A concerned pet owner recently filed a class action lawsuit against the maker of Taste of the Wild dog food claiming that the products are contaminated with heavy metals, pesticides, and other harmful chemicals.
Plaintiff Martin Grossman is suing defendant Diamond Pet Foods Inc. over allegations that the company’s Taste of the Wild products are contaminated with harmful chemicals including pesticides.
Diamond Pet Foods manufactures and distributes Taste of the Wild products, marketing the dog food as formulated “based on your pet’s ancestral diet.”
The company further supports the quality of their products by stating: “Every ingredient is carefully selected from trusted sources, each recipe is designed by our veterinarians and nutritionists to meet specific nutritional requirements and every product is tested for quality and safety before leaving our facilities.”
Despite claims of natural ingredients and high quality nutrition, Taste of the Wild dog food may not be as incredible as marketing suggests. Grossman alleges that Diamond Pet Food products contain a series of undesirable contaminates which can cause harm to animals.
Through testing of Taste of the Wild, Grossman says he discovered the dog food contains heavy metals including arsenic, lead, mercury, and cadmium, as well as pesticides, acrylamide, and BPA.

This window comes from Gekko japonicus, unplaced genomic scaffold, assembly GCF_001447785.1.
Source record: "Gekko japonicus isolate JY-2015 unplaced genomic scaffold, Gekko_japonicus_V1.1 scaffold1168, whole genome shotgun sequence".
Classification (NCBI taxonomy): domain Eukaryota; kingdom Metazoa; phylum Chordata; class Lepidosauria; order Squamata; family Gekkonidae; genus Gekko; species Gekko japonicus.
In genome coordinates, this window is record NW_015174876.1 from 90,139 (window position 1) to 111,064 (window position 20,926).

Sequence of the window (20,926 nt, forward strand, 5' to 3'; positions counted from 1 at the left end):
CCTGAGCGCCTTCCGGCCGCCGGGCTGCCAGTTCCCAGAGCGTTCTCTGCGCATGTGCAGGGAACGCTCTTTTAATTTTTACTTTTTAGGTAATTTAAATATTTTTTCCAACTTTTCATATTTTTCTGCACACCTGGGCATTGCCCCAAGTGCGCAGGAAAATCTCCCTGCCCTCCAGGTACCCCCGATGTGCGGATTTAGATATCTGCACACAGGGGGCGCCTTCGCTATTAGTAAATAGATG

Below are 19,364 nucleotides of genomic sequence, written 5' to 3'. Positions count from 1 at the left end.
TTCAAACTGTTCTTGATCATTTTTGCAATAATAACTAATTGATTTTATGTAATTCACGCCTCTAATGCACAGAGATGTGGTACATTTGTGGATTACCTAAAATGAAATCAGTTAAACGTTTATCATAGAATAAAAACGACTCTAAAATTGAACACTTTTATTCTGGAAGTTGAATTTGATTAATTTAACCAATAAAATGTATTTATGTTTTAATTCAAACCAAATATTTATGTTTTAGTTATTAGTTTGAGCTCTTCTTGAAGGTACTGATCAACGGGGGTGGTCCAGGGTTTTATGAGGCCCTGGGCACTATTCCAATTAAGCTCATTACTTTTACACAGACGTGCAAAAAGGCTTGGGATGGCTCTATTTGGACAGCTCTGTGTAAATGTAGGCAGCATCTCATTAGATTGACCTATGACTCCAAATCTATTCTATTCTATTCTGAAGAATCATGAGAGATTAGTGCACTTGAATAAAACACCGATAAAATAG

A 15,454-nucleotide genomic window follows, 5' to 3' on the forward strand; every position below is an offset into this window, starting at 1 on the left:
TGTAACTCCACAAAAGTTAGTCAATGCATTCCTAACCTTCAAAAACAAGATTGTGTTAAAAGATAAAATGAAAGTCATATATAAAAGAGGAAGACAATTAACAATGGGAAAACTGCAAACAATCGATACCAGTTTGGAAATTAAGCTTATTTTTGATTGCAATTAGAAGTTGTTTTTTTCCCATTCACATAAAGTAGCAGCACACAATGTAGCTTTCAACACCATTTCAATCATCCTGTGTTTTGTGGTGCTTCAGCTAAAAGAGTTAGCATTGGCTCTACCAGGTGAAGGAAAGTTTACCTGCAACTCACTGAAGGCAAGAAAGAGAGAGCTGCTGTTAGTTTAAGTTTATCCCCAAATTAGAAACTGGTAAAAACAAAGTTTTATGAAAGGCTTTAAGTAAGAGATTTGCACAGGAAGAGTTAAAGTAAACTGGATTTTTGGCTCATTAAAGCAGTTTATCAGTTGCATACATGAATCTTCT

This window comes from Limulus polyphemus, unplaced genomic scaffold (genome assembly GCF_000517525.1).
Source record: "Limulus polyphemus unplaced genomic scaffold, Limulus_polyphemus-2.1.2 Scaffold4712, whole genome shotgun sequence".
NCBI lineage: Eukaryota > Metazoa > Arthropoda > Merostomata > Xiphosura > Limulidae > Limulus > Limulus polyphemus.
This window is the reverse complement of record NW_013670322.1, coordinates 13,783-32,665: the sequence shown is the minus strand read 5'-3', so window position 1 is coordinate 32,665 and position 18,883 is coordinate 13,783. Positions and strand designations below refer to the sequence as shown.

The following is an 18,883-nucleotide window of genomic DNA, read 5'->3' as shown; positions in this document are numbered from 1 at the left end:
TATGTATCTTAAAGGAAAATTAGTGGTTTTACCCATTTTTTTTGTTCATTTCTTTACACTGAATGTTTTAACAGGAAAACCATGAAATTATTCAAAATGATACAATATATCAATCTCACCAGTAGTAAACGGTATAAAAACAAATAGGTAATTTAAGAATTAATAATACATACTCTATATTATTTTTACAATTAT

These contaminates can allegedly build up in an animal’s body and cause toxicity, leading to adverse health conditions. Health conditions reported in relation to pet food contaminates include lethargy, vomiting, diarrhea, gastrointestinal damage, nerve damage, neurological side effects, seizures, heart problems, cancers, and in some cases death.
In his Diamond Pet Food class action, Grossman alleges that the manufacturer knew about the contaminates in their Taste of the Wild pet foods, but chose to mislead consumers in an attempt to increase their profits. The Taste of the Wild manufacturer allegedly acknowledges and aims to capitalize on the trend of pet owners prioritizing natural, nutritious ingredients in their pet food.
“Defendants know that certain consumers seek out and wish to purchase premium pet foods that possess high quality ingredients and do not contain chemicals or contaminants, and that these consumers will pay more for pet foods that they believe possess these qualities than for pet foods that they do not believe possess these qualities,” the Taste of the Wild dog food class action claims.
Grossman seeks to represent a Class of consumers who have purchased contaminated Taste of the Wild dog food since May 1, 2013. The Diamond Pet Food class action seeks restitution, disgorgement, statutory damages, punitive damages, court costs, and attorneys’ fees.
Plaintiffs are represented by Robert K. Shelquist and Rebecca A. Peterson of Lockridge Grindal Nauen PLLP; Joseph DePalma, Steven J. Greenfogel, and Susana Cruz-Hodge of Lite DePalma Greenberg LLC; Daniel E. Gustafson, Karla M. Gluek and Raina C. Borrelli of Gustafson Gluek PLLC; Kevin A. Seely and Steven M. McKany of Robbins Arroyo LLP; and Charles Laduca and Kathrine Van Dyck of Cuneo Gilbert & Laduca LLP.
The Taste of the Wild Contaminated Pet Food Class Action Lawsuit is Grossman v. Shell & Kampeter Inc. d/b/a Diamond Pet Foods, Case No. 2:18-cv-02344-JAM-AC, in the U.S. District Court for the Eastern District of California.
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